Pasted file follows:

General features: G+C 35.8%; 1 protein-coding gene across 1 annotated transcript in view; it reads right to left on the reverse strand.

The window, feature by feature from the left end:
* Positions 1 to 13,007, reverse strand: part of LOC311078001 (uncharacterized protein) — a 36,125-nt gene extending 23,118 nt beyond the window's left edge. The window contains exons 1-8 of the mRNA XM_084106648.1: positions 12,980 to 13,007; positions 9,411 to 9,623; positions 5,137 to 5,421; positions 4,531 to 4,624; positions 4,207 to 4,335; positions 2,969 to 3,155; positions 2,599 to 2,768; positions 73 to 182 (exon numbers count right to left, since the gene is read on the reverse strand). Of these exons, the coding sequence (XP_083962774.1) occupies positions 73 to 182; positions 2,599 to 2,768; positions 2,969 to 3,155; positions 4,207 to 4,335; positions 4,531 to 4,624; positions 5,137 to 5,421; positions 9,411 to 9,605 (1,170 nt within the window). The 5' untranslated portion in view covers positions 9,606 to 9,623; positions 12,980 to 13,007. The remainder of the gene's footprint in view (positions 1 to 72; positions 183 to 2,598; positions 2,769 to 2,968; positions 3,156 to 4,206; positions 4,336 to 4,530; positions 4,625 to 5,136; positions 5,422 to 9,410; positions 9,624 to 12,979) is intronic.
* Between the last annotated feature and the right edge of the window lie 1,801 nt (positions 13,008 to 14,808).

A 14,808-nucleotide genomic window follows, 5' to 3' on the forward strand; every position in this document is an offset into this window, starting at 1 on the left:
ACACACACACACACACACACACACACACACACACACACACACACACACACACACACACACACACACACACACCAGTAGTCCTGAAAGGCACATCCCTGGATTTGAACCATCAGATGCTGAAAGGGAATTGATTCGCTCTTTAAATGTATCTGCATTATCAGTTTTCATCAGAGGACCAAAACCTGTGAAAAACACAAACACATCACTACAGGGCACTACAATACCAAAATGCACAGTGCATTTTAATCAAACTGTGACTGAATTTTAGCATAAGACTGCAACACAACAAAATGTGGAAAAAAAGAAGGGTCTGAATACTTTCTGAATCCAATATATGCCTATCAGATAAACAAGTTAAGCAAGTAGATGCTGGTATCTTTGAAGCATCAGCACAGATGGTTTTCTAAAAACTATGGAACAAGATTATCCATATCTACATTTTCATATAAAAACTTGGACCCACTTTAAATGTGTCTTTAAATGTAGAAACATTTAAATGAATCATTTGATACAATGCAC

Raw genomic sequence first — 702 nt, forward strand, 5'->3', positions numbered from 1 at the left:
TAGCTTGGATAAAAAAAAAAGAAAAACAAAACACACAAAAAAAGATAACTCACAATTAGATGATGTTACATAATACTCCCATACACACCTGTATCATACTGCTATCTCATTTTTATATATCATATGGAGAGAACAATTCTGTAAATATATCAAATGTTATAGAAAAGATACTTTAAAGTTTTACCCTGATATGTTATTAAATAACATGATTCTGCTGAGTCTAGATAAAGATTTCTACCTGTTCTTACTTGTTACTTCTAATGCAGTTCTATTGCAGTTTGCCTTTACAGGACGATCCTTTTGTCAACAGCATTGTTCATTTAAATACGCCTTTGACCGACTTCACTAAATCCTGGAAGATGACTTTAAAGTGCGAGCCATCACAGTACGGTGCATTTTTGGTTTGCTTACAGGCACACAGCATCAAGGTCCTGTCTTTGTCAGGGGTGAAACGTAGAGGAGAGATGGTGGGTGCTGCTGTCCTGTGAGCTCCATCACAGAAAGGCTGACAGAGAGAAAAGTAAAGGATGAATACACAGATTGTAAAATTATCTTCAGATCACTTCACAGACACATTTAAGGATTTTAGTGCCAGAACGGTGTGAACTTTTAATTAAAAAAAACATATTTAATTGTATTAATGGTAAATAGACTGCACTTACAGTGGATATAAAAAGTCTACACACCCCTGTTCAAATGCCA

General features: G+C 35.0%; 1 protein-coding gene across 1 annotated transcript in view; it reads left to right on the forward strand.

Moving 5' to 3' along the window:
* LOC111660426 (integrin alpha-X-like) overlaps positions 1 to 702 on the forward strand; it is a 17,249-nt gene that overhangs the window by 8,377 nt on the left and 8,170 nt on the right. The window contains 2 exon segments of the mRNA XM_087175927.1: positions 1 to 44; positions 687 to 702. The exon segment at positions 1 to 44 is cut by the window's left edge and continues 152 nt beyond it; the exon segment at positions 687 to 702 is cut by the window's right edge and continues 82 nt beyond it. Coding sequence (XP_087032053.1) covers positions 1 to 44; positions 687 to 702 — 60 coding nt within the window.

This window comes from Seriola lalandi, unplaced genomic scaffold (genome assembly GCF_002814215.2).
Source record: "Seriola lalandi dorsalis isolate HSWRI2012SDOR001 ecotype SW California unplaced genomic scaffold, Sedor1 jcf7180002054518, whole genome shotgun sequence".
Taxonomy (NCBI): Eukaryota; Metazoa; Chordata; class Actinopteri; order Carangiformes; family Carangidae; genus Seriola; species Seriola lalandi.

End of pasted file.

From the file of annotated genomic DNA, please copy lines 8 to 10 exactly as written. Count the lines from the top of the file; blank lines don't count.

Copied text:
TAGCTTGGATAAAAAAAAAAGAAAAACAAAACACACAAAAAAAGATAACTCACAATTAGATGATGTTACATAATACTCCCATACACACCTGTATCATACTGCTATCTCATTTTTATATATCATATGGAGAGAACAATTCTGTAAATATATCAAATGTTATAGAAAAGATACTTTAAAGTTTTACCCTGATATGTTATTAAATAACATGATTCTGCTGAGTCTAGATAAAGATTTCTACCTGTTCTTACTTGTTACTTCTAATGCAGTTCTATTGCAGTTTGCCTTTACAGGACGATCCTTTTGTCAACAGCATTGTTCATTTAAATACGCCTTTGACCGACTTCACTAAATCCTGGAAGATGACTTTAAAGTGCGAGCCATCACAGTACGGTGCATTTTTGGTTTGCTTACAGGCACACAGCATCAAGGTCCTGTCTTTGTCAGGGGTGAAACGTAGAGGAGAGATGGTGGGTGCTGCTGTCCTGTGAGCTCCATCACAGAAAGGCTGACAGAGAGAAAAGTAAAGGATGAATACACAGATTGTAAAATTATCTTCAGATCACTTCACAGACACATTTAAGGATTTTAGTGCCAGAACGGTGTGAACTTTTAATTAAAAAAAACATATTTAATTGTATTAATGGTAAATAGACTGCACTTACAGTGGATATAAAAAGTCTACACACCCCTGTTCAAATGCCA

General features: G+C 35.0%; 1 protein-coding gene across 1 annotated transcript in view; it reads left to right on the forward strand.

Moving 5' to 3' along the window: